Hallwood cited the 1999 Ensign decision in Alberta to bolster his view that being below the age of 65 should qualify as a "Bona Fide Occupational Requirement" under human rights legislation, thus permitting his board to block anyone over that age from driving a school bus.

'My blood began to boil'

Dennis Jaeger drives for Cardinal on Coquitlam school bus routes, and he has made fighting the new age requirements into a personal crusade. He has already fired off a letter of protest to the Coquitlam school superintendent, Lorcan O'Mellin, spoken at an open school board meeting in May and arranged to meet with district purchasing director Hallwood on June 19.

Jaeger told The Tyee he has spoken with B.C.'s Human Rights Tribunal and may co-operate with other Cardinal drivers to file a human rights complaint. Still in his early 60s himself, Jaeger says "my blood began to boil" when he learned that older fellow workers were being re-assigned to other work sites and taken off school board work in Coquitlam and Burnaby.

Greyhound takes keys at 65

"I fought in a war to protect democracy," says Jaeger, who says he was a U.S. Army Ranger and prisoner of war in Vietnam. "All my life I've tried to help people, and this is just another example. I will not allow people to be suppressed"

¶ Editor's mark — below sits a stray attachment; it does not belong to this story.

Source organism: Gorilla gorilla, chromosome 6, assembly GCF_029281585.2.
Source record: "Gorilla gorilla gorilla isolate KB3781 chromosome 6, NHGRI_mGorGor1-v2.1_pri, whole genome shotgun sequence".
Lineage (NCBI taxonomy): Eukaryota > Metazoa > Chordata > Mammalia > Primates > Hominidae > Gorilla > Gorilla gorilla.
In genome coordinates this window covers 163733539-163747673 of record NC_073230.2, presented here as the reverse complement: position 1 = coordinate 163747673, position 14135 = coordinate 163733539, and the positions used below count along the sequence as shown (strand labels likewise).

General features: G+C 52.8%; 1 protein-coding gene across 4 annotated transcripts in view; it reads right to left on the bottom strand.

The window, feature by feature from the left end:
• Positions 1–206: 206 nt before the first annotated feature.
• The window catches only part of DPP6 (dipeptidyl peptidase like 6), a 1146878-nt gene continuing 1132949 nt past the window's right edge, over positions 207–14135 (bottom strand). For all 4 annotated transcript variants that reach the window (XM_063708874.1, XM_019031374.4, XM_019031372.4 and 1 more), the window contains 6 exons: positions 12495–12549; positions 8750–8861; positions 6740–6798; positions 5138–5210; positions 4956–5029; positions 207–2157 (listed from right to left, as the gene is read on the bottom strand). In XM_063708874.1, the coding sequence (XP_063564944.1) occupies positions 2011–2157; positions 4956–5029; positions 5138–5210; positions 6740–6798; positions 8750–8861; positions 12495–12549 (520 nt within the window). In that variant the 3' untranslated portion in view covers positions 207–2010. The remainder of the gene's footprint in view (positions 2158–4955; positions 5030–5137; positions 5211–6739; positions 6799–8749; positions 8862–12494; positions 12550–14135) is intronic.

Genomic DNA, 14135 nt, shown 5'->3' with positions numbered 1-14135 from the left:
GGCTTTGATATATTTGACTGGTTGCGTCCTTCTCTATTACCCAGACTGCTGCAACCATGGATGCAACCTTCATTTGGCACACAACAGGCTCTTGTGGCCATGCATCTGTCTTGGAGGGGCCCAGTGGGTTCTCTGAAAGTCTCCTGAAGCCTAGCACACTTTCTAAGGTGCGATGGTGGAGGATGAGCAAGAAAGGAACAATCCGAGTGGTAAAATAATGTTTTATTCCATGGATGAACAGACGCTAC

Jaeger says that it is "nonsense" for Cardinal to refuse to let drivers operate school buses in Burnaby and Coquitlam and then transfer them to do the same work in Vancouver and Surrey. He says his June 19 meeting with Coquitlam district official Hallwood represents an opportunity for the district to correct a policy he says is discriminatory. "Otherwise we may have to take legal steps."

Greyhound Canada, which is governed by federal legislation and employs around 1,000 drivers across the country, continues to require retirement at 65.

Related Tyee stories:


Share this article

The Tyee is supported by readers like you

Join us and grow independent media in Canada

Facts matter. Get The Tyee's in-depth journalism delivered to your inbox for free.


The Barometer

Tyee Poll: How Is the Pandemic Impacting Your Mental Health in the New Year?

Take this week's poll